Effect of Feeding Level and Nitrogen Source of the Diet on GH, IGF-T, and Prolactin Receptors in Mammary and Liver Tissue from Pre-pubertal Heifers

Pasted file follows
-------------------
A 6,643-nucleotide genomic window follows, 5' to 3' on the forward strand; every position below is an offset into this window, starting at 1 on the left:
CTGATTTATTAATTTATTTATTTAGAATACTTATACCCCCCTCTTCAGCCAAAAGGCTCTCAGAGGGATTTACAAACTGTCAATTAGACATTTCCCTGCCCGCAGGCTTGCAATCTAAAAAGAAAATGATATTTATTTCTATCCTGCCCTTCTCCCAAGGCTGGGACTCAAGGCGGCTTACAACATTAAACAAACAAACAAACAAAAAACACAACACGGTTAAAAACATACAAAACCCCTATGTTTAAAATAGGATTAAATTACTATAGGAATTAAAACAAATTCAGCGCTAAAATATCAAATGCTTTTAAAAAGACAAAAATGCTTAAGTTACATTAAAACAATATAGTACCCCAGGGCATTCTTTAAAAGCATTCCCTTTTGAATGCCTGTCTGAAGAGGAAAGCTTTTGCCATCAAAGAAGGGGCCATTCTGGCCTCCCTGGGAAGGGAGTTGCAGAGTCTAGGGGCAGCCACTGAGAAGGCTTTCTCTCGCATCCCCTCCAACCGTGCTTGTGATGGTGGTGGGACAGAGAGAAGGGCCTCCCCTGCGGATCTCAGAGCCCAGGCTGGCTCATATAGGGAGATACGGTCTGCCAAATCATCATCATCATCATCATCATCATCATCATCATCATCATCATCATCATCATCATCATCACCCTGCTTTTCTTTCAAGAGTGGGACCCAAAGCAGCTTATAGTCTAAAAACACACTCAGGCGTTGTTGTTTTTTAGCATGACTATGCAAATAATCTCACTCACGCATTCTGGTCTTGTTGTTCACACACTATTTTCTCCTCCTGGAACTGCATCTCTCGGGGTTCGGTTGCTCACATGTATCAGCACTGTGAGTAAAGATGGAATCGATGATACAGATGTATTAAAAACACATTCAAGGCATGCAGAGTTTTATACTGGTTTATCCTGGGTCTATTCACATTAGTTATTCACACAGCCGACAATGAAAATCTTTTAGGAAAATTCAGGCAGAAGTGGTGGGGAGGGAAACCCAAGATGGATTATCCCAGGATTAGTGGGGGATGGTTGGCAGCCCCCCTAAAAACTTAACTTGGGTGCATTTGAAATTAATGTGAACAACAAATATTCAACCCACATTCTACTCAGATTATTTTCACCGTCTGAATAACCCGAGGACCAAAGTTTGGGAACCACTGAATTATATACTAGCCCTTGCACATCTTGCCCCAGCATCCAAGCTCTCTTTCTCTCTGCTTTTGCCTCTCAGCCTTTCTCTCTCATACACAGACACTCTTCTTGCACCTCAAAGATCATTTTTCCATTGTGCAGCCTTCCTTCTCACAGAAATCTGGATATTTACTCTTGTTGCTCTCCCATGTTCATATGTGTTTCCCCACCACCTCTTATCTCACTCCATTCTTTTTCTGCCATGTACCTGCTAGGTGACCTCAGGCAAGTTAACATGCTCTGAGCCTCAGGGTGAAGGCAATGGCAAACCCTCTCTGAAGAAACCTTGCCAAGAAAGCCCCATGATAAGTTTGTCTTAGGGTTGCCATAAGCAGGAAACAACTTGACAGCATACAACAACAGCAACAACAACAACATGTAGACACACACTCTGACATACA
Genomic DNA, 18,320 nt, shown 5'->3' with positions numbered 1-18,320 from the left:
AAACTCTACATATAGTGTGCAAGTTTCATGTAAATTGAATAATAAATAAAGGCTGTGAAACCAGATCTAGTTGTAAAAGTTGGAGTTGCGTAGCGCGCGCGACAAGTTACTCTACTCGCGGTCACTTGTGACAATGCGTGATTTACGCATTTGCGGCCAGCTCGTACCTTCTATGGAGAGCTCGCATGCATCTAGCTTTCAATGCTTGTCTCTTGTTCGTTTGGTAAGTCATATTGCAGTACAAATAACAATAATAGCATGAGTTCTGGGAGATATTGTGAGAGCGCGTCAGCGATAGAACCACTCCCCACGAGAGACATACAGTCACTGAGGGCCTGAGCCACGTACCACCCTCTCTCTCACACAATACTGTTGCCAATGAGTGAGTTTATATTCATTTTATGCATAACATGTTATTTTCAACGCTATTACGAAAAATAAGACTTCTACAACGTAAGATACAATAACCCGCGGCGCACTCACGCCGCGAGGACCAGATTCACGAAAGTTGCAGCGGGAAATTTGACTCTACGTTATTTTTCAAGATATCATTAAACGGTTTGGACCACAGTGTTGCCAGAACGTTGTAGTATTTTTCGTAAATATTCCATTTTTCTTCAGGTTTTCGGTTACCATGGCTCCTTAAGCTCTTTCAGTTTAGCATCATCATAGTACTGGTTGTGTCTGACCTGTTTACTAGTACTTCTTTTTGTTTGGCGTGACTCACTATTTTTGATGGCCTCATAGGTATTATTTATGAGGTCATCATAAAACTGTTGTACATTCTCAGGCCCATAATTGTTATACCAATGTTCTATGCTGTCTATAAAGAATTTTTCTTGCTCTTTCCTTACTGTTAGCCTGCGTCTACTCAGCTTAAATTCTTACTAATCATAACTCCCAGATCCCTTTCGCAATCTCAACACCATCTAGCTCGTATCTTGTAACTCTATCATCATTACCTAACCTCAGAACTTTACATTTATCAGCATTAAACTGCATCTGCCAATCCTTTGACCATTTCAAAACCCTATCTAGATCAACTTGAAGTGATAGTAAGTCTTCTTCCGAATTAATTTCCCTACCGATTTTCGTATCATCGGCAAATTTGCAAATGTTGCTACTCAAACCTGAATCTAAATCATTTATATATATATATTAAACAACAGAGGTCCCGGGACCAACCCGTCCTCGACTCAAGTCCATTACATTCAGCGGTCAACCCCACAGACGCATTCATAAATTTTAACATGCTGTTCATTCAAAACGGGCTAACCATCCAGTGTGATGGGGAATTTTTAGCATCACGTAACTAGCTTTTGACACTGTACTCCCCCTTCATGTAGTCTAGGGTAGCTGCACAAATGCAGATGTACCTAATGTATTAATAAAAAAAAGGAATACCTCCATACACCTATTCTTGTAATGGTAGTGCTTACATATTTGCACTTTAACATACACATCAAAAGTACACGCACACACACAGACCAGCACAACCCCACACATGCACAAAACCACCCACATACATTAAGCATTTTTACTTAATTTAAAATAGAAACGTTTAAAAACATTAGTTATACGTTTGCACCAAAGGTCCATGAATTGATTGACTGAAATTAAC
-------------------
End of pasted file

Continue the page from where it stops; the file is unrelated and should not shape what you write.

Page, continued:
Pre-pubertal (86-220 kg BW) Finnish Ayrshire heifers were used to study the effect of feeding level and nitrogen source on GH, IGF-I, and prolactin (PRL) receptors in mammary and liver parenchymal tissue. The heifers were fed a hay-barley diet supplemented with either urea or rapeseed meal. The treatments were: (1) LU, low feeding level+urea; (2) LR, low feeding level+rapeseed meal; (3) HU, high feeding+urea; (4) HR, high feeding level+rapeseed meal. The average daily gains of the heifers on LU, LR, HU and HR diets were 692, 655, 805 and 890 g. At slaughter, mammary and liver parenchymal tissue was collected for preparation of crude membranes, and ligand-binding assays were performed. Specific binding of bGH to mammary membranes could not be detected. Linear Scatchard plots were obtained showing the presence of a single class of high-affinity binding sites for IGF-I in mammary tissue. Specific binding of IGF-I to mammary membranes was unaffected by feeding level and nitrogen source. Furthermore, Scatchard analysis showed unchanged binding capacities and binding affinities of the IGF-I receptors in mammary tissue from low and high fed heifers. Specific binding of prolactin to mammary membranes was increased by high feeding level (P<0.02) and by rapeseed meal (P<0.01). No interaction between feeding level and nitrogen source was identified. Hepatic binding of bGH, IGF-I and prolactin was unaffected by feeding level and nitrogen source. However, specific binding of prolactin tended to be lower (P<0.07) in liver tissue from heifers fed rapeseed meal as diet nitrogen source. The present study shows that the previously reported negative effect of high feeding level on pubertal mammary development (Mäntysaari et al., 1995), cannot be explained by changes in binding to GH and IGF-I receptors. The importance of the increase in prolactin binding to mammary membranes from heifers at high feeding level and with rapeseed meal needs further investigation.